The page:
When I consider what exponential socio-economic transformation has accrued from innovations in developed nations, I am convinced that innovation should be the in-thing for Uganda. True as for a person stuck by an innovative idea, American physician, poet, and polymath, Oliver Wendell Holmes Sr., noted: “A man’s mind, once stretched by a new idea, never regains its original dimensions.” From then on, preferences change until ideas become reality. Churning a tangible innovation from ideation is achievable only through painstaking strategies transcending the dreamer. Except for mediocrity, no one, however gifted, single-handedly yields functional innovation. The process has manifold and complex demands, but with synergies, work becomes easy!
To elucidate illustrate innovation leadership, let me liken innovation with child conception, birth, through to functional adulthood. First of all, not all women can conceive, go through full-term pregnancy, birth, and raise mature children. Some never conceive or do, but lose their pregnancies, suffer still-births, or infant mortality, etc. To conceive, let alone nurture useful adults is a blessing to be carefully cared for, to yield. The same applies to innovation ideas people conceive: meticulously cared for, they mature; mishandled, die prematurely. In nurturing innovations from ideation to churn tangible or economically viable products, may renowned American author and leadership expert, John Calvin Maxwell’s line, “Everything rises and falls on leadership,” suffice.
Innovation Leadership is one specifically focusing on Innovators’ Effectiveness by cultivating strategic fitness to enhance performance. Like general leadership, it encompasses: championing of ideas; goal-setting; planning; organizing; resource mobilization and management, including staffing; showing and motivating others to follow the way, or giving direction. Of course, each of these—and others implied, have extensions, which, humanly speaking, are unattainable through vision-bearers alone. Inadvertently, it becomes inevitable that they work with and through others to achieve their dream.
One extremely important aspect about leadership that many people often ignore is Stewardship. Leadership ought to bolster qualitative and quantitative transformation. Furthermore, the aforementioned John Calvin Maxwell also observed that, “He who thinks he leads, but has no followers, is only taking a walk,”—may not achieve much, if at all. In developing effective functional teams, the Latin maxim, “Nemo dat quod non habet”, which transliterates for “No one can give what they do not have”, becomes very significant. No one can teach others to take charge of their lives, let alone, innovations and/or other projects without first credibly exemplifying it with their own lives. Personal leadership is a critical starting point. It entails taking charge of your own life and responsibilities.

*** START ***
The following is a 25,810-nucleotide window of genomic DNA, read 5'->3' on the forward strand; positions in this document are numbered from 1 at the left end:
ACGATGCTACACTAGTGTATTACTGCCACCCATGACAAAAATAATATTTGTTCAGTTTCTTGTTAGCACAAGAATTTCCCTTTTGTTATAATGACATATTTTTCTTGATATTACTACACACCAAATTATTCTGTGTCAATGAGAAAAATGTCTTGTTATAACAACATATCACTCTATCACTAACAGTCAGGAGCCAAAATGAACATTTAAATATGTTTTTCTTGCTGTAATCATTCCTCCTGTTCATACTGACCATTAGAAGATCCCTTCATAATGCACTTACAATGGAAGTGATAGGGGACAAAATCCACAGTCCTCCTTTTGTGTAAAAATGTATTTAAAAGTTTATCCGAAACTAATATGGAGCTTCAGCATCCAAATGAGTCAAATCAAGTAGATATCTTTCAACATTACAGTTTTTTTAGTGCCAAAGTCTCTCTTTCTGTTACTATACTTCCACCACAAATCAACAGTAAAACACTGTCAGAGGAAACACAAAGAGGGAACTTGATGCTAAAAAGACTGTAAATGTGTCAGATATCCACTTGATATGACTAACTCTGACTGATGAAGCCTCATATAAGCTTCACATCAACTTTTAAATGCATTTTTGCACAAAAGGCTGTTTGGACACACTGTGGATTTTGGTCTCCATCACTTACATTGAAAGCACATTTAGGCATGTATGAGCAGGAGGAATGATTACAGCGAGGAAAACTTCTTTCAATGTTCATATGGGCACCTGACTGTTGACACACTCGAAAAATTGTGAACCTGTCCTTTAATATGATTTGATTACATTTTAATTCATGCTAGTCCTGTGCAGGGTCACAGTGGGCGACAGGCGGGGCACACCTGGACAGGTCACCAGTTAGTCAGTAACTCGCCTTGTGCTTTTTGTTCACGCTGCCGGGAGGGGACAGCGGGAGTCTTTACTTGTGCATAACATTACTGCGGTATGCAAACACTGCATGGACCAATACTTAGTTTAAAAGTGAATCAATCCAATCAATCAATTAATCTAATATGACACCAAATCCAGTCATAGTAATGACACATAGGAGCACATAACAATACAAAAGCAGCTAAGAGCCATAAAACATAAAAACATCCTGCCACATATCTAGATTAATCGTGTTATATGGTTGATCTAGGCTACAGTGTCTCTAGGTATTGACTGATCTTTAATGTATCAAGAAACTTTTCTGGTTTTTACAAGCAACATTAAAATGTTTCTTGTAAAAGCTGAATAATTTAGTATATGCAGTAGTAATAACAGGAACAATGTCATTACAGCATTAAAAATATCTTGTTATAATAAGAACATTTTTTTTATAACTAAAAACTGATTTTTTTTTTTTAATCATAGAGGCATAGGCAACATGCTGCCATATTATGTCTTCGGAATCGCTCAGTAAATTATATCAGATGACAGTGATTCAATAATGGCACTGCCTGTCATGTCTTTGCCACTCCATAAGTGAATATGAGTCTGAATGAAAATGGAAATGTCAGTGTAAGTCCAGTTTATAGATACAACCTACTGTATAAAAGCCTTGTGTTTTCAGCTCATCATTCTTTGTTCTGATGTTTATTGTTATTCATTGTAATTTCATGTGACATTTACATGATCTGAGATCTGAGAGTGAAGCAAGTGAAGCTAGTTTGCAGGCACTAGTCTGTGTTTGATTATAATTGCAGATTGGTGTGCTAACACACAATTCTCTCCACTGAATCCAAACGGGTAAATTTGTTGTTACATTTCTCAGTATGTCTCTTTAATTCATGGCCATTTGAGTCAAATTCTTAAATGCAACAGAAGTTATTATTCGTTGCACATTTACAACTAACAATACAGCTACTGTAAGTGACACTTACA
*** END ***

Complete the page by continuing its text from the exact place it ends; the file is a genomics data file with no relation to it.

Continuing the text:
In Uganda, for example, I am amazed at the great strides on electric cars, Kiira Motors Corporation (KMC), in such a short time compared to other innovations both within and beyond. But it is no miracle. No, it has a lot to do with the originator, Prof. Sandy Stevens Tickodri-Togboa’s leadership style and outlook to things. He is proactive and has found the secret in mentoring and selflessly working the youthful professionals, who have ably picked up the vision and run functionally with it. Some originators who cling to their ideas and find power in exercising control may not do as much!
Going back to the conception versus ideation analogy, to sustain pregnancy, birth healthy babies and fruitfully grow them, women need first of all, healthy and supportive male partners (or with innovation, specimens from suchlike). In Science, Technology, and Innovation [STI], these are equated to Innovation Champions, whom at best, should national leaders such as President. In Uganda, Gen. Museveni has done laudably well as an STI Champion! Secondly, such women need strict personal discipline. Pregnancy often demands a shift from usual ways: feeding; exercising; stress management; etc. But they also need excellent obstetricians; baby-seaters—who, in this case, is the Minister for Science, Technology, and Innovation, plus, the entire Secretariat and Stakeholders.